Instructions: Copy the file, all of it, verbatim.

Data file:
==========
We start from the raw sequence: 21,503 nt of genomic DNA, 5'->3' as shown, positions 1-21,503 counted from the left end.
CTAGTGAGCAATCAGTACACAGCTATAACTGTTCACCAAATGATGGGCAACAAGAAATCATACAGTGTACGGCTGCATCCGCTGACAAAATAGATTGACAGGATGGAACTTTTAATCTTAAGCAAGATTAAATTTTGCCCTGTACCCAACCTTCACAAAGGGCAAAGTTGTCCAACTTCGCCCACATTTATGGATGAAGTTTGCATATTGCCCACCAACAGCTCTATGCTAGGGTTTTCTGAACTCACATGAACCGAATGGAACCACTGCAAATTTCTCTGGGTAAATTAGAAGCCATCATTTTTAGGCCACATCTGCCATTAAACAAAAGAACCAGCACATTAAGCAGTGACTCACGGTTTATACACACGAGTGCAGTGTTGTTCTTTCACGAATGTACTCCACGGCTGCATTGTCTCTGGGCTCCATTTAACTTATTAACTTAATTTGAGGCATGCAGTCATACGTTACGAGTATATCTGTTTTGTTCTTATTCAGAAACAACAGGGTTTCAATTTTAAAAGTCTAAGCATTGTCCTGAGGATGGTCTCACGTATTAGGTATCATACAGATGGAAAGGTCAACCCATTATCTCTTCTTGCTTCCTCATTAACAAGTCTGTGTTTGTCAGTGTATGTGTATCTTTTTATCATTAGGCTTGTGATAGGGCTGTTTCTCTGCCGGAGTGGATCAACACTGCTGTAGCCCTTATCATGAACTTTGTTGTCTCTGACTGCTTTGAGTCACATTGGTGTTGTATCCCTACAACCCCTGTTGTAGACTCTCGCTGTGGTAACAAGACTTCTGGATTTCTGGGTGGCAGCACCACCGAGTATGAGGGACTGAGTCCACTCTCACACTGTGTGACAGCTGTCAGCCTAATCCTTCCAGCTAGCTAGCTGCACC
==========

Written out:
We start from the raw sequence: 21,503 nt of genomic DNA, 5'->3' as shown, positions 1-21,503 counted from the left end.
CTAGTGAGCAATCAGTACACAGCTATAACTGTTCACCAAATGATGGGCAACAAGAAATCATACAGTGTACGGCTGCATCCGCTGACAAAATAGATTGACAGGATGGAACTTTTAATCTTAAGCAAGATTAAATTTTGCCCTGTACCCAACCTTCACAAAGGGCAAAGTTGTCCAACTTCGCCCACATTTATGGATGAAGTTTGCATATTGCCCACCAACAGCTCTATGCTAGGGTTTTCTGAACTCACATGAACCGAATGGAACCACTGCAAATTTCTCTGGGTAAATTAGAAGCCATCATTTTTAGGCCACATCTGCCATTAAACAAAAGAACCAGCACATTAAGCAGTGACTCACGGTTTATACACACGAGTGCAGTGTTGTTCTTTCACGAATGTACTCCACGGCTGCATTGTCTCTGGGCTCCATTTAACTTATTAACTTAATTTGAGGCATGCAGTCATACGTTACGAGTATATCTGTTTTGTTCTTATTCAGAAACAACAGGGTTTCAATTTTAAAAGTCTAAGCATTGTCCTGAGGATGGTCTCACGTATTAGGTATCATACAGATGGAAAGGTCAACCCATTATCTCTTCTTGCTTCCTCATTAACAAGTCTGTGTTTGTCAGTGTATGTGTATCTTTTTATCATTAGGCTTGTGATAGGGCTGTTTCTCTGCCGGAGTGGATCAACACTGCTGTAGCCCTTATCATGAACTTTGTTGTCTCTGACTGCTTTGAGTCACATTGGTGTTGTATCCCTACAACCCCTGTTGTAGACTCTCGCTGTGGTAACAAGACTTCTGGATTTCTGGGTGGCAGCACCACCGAGTATGAGGGACTGAGTCCACTCTCACACTGTGTGACAGCTGTCAGCCTAATCCTTCCAGCTAGCTAGCTGCACC